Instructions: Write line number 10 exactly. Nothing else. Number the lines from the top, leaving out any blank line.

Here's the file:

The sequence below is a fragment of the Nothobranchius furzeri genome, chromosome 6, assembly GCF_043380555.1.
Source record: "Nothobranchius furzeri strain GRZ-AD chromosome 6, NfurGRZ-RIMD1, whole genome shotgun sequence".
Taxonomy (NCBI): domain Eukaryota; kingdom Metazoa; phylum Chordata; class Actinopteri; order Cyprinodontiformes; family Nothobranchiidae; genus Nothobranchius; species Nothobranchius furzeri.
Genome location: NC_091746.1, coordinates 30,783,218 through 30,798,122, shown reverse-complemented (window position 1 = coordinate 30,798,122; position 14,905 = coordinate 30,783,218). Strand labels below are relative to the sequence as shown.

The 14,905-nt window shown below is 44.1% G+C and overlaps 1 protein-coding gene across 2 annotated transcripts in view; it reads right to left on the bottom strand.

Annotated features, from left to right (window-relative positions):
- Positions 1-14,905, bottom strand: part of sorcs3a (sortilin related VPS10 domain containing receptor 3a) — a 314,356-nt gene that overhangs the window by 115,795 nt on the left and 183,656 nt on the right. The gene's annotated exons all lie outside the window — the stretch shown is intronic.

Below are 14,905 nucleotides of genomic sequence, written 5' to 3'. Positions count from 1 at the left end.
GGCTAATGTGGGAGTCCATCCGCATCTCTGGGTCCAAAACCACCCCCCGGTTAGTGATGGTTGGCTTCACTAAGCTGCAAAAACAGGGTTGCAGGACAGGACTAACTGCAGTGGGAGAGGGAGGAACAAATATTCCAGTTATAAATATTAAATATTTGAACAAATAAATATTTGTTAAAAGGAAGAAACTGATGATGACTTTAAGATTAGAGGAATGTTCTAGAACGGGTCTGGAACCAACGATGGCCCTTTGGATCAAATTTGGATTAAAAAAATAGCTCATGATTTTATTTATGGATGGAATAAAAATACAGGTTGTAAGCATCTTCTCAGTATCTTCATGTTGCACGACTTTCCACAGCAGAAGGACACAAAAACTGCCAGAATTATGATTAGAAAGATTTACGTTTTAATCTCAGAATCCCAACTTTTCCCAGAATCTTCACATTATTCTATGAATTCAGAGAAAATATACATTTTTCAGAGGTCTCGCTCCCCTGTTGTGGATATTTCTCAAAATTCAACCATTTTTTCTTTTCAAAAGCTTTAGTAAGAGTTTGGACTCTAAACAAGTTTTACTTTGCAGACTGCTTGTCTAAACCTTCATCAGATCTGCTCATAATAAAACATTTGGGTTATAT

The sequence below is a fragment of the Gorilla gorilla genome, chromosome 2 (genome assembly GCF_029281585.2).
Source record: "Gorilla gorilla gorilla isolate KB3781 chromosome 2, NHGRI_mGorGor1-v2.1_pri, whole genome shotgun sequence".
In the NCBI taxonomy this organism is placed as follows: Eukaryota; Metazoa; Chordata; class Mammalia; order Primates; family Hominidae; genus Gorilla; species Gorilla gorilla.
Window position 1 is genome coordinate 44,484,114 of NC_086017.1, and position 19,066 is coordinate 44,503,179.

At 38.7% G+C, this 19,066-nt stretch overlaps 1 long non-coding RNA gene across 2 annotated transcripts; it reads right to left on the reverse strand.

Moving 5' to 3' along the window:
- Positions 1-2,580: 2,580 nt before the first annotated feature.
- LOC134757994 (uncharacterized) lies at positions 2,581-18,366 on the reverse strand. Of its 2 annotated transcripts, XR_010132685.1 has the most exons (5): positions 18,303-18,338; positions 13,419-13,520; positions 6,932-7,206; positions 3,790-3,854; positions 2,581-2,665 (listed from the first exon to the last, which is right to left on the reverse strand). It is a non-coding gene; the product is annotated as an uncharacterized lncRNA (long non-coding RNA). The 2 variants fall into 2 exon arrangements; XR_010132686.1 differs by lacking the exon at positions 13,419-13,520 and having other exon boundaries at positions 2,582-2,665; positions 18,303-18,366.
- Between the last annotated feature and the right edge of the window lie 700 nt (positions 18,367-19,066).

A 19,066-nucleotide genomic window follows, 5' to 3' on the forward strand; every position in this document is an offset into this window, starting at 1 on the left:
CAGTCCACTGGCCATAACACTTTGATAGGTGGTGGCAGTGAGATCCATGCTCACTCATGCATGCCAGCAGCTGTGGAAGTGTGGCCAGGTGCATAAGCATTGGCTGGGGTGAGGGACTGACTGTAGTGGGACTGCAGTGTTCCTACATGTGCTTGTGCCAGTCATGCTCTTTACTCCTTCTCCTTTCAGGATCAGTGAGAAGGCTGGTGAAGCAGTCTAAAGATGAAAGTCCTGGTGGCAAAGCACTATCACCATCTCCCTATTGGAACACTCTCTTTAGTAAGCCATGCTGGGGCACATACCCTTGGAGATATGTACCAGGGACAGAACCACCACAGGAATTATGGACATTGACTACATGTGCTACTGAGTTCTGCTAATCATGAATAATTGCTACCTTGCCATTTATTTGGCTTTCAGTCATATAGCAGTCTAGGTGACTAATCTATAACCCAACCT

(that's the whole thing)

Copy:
The sequence below is a fragment of the Gorilla gorilla genome, chromosome 2 (genome assembly GCF_029281585.2).